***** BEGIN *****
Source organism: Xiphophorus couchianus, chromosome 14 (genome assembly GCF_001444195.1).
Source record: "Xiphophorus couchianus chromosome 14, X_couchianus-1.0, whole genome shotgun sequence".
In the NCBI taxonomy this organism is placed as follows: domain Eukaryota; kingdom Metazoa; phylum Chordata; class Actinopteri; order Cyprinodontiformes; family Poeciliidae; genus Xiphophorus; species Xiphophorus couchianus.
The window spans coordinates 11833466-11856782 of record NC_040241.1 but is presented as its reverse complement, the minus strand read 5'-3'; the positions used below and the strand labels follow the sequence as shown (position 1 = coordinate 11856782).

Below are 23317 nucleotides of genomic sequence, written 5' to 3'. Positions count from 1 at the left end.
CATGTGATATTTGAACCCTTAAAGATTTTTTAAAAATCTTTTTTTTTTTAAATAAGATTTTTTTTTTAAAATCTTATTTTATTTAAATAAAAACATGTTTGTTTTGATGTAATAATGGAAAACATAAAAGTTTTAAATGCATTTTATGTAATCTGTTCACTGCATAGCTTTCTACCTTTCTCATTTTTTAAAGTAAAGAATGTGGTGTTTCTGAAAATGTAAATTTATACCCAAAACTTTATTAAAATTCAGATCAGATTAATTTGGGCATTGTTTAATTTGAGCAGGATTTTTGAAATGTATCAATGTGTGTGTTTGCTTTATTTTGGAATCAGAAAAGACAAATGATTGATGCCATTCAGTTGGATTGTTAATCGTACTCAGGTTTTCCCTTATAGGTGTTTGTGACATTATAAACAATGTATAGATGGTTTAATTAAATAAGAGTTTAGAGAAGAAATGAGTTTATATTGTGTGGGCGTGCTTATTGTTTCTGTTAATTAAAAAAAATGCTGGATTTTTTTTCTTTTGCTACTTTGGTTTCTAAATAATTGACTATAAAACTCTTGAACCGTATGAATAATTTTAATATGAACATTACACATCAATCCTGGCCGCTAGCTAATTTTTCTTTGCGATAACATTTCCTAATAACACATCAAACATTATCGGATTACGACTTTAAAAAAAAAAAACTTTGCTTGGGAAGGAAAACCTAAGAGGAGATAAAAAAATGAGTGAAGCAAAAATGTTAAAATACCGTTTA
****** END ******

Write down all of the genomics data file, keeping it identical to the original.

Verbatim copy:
Source organism: Xiphophorus couchianus, chromosome 14 (genome assembly GCF_001444195.1).
Source record: "Xiphophorus couchianus chromosome 14, X_couchianus-1.0, whole genome shotgun sequence".
In the NCBI taxonomy this organism is placed as follows: domain Eukaryota; kingdom Metazoa; phylum Chordata; class Actinopteri; order Cyprinodontiformes; family Poeciliidae; genus Xiphophorus; species Xiphophorus couchianus.
The window spans coordinates 11833466-11856782 of record NC_040241.1 but is presented as its reverse complement, the minus strand read 5'-3'; the positions used below and the strand labels follow the sequence as shown (position 1 = coordinate 11856782).

Below are 23317 nucleotides of genomic sequence, written 5' to 3'. Positions count from 1 at the left end.
CATGTGATATTTGAACCCTTAAAGATTTTTTAAAAATCTTTTTTTTTTTAAATAAGATTTTTTTTTTAAAATCTTATTTTATTTAAATAAAAACATGTTTGTTTTGATGTAATAATGGAAAACATAAAAGTTTTAAATGCATTTTATGTAATCTGTTCACTGCATAGCTTTCTACCTTTCTCATTTTTTAAAGTAAAGAATGTGGTGTTTCTGAAAATGTAAATTTATACCCAAAACTTTATTAAAATTCAGATCAGATTAATTTGGGCATTGTTTAATTTGAGCAGGATTTTTGAAATGTATCAATGTGTGTGTTTGCTTTATTTTGGAATCAGAAAAGACAAATGATTGATGCCATTCAGTTGGATTGTTAATCGTACTCAGGTTTTCCCTTATAGGTGTTTGTGACATTATAAACAATGTATAGATGGTTTAATTAAATAAGAGTTTAGAGAAGAAATGAGTTTATATTGTGTGGGCGTGCTTATTGTTTCTGTTAATTAAAAAAAATGCTGGATTTTTTTTCTTTTGCTACTTTGGTTTCTAAATAATTGACTATAAAACTCTTGAACCGTATGAATAATTTTAATATGAACATTACACATCAATCCTGGCCGCTAGCTAATTTTTCTTTGCGATAACATTTCCTAATAACACATCAAACATTATCGGATTACGACTTTAAAAAAAAAAAACTTTGCTTGGGAAGGAAAACCTAAGAGGAGATAAAAAAATGAGTGAAGCAAAAATGTTAAAATACCGTTTA